An irrational belief: that is what cognitive clinical psychologists consider an attitude of desperate need to depend on others (Ellis, 1962). However, they distinguish between unhealthy dependence and psychologically and spiritually healthy dependence. The characteristic signs of unhealthy dependence are the high intensity of the emotional need, a sense of self worthlessness, and a lack of confidence and ensuing helplessness and hopelessness when not dependent on others. To discern between them in and for oneself, a good beginning would be a realistic assessment of one's strengths (talents) and weaknesses. It is important to know one's God-given strengths in the various domains of life, academic, cognitive, creative, social skill and sport. Then one can build on those gifts of strength, often by enhancing them with the aid of others who can guide because of their more advanced skills. If our weaknesses can be compensated for, then others may help us in this regard as well. Another way of looking at this is to say that we attain independence by recognizing our strengths and weaknesses while remaining open to guidance from others to attain even greater competence. Thus, we develop a healthy dependence. Many of those engaged in the most demanding professions, who demonstrate what we consider great personal acts of bravery and skill, may initially appear 'independent.' However, such individuals would be first to acknowledge their reliance on others around them. Frequently heard among those in the military and among emergency first-responders are: "I got your back," and "it was a team effort."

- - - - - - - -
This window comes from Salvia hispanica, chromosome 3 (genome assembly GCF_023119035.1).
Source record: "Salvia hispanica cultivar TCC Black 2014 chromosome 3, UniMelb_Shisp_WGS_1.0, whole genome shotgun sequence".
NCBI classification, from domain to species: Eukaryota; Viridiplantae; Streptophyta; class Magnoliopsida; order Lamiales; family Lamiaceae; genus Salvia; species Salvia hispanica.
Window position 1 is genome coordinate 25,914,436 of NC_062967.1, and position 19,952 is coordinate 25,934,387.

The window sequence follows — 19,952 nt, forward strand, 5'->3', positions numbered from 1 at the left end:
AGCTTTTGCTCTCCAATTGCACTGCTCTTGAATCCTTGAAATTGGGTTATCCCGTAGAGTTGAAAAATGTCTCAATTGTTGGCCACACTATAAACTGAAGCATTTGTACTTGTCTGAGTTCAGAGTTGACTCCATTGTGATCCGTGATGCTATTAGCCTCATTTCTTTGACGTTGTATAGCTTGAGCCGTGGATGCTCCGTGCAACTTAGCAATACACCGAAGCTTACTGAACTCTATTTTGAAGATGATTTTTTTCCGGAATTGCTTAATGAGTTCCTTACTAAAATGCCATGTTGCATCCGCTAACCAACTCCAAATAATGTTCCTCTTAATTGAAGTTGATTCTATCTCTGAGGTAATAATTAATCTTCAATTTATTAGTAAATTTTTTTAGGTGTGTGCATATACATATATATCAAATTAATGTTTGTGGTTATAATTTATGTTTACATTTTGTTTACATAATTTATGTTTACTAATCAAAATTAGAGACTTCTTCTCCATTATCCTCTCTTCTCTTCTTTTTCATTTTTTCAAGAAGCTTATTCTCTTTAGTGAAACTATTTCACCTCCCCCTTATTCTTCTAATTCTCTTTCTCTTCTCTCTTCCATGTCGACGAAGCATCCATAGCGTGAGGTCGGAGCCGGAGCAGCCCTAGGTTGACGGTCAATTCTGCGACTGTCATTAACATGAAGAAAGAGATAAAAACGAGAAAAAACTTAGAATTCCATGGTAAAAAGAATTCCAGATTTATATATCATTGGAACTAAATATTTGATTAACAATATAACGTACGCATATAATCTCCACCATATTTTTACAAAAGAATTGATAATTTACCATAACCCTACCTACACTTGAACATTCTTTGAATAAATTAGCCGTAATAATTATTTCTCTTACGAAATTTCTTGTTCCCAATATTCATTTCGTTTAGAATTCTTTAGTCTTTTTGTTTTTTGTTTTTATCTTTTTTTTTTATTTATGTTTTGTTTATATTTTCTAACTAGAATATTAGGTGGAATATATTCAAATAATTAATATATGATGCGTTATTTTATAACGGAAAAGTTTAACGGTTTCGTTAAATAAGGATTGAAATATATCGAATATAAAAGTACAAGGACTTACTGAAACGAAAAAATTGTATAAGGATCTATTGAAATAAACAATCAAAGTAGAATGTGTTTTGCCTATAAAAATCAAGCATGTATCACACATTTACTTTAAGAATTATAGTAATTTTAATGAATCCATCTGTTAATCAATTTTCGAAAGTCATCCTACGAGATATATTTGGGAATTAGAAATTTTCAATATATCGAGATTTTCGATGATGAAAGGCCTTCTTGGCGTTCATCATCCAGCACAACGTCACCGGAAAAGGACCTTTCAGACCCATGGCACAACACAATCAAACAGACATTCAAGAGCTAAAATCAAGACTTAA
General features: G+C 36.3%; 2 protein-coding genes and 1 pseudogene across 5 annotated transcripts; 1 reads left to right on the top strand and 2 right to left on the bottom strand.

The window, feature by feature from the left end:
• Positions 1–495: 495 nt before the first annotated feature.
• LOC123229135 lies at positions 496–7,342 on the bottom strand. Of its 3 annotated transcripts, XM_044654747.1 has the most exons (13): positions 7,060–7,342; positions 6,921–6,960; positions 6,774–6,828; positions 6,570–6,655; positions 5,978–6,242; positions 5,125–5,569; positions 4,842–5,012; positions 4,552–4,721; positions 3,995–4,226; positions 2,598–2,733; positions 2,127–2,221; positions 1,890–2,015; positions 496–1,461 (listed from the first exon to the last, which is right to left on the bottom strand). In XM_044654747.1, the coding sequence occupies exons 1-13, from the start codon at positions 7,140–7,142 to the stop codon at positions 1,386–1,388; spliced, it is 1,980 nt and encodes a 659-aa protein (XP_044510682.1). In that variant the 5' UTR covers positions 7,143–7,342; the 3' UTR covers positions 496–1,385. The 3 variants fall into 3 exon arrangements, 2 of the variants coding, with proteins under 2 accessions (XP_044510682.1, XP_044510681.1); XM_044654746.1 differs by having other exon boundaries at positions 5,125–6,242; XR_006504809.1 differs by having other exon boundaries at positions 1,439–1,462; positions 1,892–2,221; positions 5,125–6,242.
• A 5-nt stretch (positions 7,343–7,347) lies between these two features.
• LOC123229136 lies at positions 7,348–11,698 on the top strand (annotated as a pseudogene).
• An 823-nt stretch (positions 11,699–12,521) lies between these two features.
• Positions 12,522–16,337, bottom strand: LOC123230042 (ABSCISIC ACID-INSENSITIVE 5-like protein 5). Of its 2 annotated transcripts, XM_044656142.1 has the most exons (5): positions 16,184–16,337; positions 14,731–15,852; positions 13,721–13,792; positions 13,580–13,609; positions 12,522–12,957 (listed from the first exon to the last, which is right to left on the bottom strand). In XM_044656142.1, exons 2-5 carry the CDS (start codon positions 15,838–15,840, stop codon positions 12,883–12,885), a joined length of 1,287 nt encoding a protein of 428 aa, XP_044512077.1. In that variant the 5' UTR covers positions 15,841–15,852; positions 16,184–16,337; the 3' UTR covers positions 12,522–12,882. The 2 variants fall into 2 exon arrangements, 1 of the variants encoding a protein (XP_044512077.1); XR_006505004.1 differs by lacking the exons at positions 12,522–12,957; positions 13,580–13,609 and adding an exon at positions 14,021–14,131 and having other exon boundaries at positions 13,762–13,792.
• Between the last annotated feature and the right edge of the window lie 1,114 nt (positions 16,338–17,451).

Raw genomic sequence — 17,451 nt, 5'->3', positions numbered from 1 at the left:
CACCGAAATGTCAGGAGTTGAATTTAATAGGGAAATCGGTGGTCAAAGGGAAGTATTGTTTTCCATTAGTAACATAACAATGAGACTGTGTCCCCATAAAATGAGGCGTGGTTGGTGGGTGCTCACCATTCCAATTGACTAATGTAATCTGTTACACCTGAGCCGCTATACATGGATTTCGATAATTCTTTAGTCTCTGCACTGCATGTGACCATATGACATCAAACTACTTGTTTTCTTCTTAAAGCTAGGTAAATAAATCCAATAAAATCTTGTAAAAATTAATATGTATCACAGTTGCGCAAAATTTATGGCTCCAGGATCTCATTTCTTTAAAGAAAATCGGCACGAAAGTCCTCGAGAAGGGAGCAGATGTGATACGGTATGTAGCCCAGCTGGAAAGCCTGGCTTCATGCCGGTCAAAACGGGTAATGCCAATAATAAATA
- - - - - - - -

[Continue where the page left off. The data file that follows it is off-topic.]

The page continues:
Chaplain's Corner + Overcoming the Avoidance of Responsibilities

by Fr. George Morelli